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Painting rocks is a favorite pastime of many, but Michigan artist/illustrator/designer/author/educator Aaron Zenz has taken it to a whole other level. In preparation for what is now known as the “most-attended public art event on the planet”, ArtPrize in Grand Rapids, Michigan (happening right now), Zenz and his six children collected and painted over 1,000 rocks over the course of a year. Zenz describes the project in his own words: “I painted them 7 solid base colors, representing myself and my six children. I invited these family members to fill the rocks with any kind of faces they wanted. All the rocks were painted in matching pairs. I took half of the rocks, 500, and arranged them outside the Children’s Museum in a sprawling display, creating a kaleidoscope of colors, shapes, and patterns. I took the other matching 500 rocks and hid them all over Grand Rapids in random locations. As your family enjoys the day at ArtPrize, keep your eyes open! You will notice details of GR streets like never before. How many of the 500 hidden rocks can you spot? Who in your party has the quickest eyes? When you spot one, leave it where it is and snap a photo. View and share photo discoveries on social media with the hashtag #RockAroundGR to get the complete community building experience.” What a fantastic undertaking on so many levels. With all the often somber headlines lately, this home-grown, positive interactive art experience is certainly a welcome highlight. We only wish it was closer! Think of it as a Stone Age Pokémon GO.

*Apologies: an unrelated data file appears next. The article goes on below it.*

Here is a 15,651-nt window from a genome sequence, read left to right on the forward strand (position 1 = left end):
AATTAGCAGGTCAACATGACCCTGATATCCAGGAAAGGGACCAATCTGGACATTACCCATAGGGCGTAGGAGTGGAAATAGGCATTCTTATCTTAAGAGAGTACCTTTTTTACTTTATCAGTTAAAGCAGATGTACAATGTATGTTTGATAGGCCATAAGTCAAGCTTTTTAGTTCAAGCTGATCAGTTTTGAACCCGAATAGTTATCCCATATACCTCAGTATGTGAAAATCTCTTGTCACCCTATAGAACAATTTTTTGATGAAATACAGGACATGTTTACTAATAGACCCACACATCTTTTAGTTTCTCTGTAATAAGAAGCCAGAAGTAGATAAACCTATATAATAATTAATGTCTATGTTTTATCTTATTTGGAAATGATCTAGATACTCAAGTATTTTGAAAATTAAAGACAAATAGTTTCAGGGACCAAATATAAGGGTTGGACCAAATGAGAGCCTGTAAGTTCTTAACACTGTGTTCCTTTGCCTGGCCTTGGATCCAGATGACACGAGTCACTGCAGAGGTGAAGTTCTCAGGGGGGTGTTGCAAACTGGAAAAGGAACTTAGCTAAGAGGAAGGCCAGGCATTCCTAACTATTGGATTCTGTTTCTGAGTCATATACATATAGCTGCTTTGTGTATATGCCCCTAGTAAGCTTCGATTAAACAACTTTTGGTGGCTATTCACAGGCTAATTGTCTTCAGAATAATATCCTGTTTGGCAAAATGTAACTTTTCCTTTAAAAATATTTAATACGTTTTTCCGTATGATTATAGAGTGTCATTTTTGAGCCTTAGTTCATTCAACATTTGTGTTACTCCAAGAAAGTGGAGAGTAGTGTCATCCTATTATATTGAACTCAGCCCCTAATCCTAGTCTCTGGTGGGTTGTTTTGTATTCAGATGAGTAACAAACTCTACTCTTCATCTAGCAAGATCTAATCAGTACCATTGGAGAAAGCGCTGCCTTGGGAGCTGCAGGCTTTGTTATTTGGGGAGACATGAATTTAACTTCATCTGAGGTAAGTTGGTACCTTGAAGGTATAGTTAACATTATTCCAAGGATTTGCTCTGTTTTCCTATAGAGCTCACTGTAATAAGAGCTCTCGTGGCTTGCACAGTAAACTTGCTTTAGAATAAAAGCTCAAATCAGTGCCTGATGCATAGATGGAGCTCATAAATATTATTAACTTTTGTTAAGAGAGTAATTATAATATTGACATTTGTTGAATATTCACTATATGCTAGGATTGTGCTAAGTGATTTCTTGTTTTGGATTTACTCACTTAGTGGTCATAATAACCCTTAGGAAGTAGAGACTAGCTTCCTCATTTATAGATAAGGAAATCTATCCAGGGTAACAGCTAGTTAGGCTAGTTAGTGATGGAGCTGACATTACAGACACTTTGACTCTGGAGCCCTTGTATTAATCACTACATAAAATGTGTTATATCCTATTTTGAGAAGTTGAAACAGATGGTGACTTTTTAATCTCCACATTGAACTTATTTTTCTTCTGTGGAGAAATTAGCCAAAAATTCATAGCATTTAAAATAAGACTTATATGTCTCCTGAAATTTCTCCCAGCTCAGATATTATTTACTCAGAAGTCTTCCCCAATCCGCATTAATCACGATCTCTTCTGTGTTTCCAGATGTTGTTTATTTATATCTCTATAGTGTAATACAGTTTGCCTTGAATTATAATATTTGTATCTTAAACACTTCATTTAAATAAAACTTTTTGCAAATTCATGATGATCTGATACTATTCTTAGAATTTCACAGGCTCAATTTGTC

Via artprize.org

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Initially drawn in by typographic papercraft, we quickly realized the portfolio of Lobulo was a treasure trove if dynamic designs. Splitting time between London and Barcelona, Lobulo Design is actually just one man: Javier Rodríguez García. His penchant for working with paper has gained him much respect, and even a viral following online. The well-produced short videos he posts on social media give a nice behind-the-scenes glimpse at Lobule in action, feeding that central hunger for all-access documentation (see some below). The intricacy of Lobulo’s work is striking, and his sense of color and space outstanding. We especially appreciate work that is outside of our comfort zone, and this certainly falls into that category. Just awesome.

Via lobulodesign.com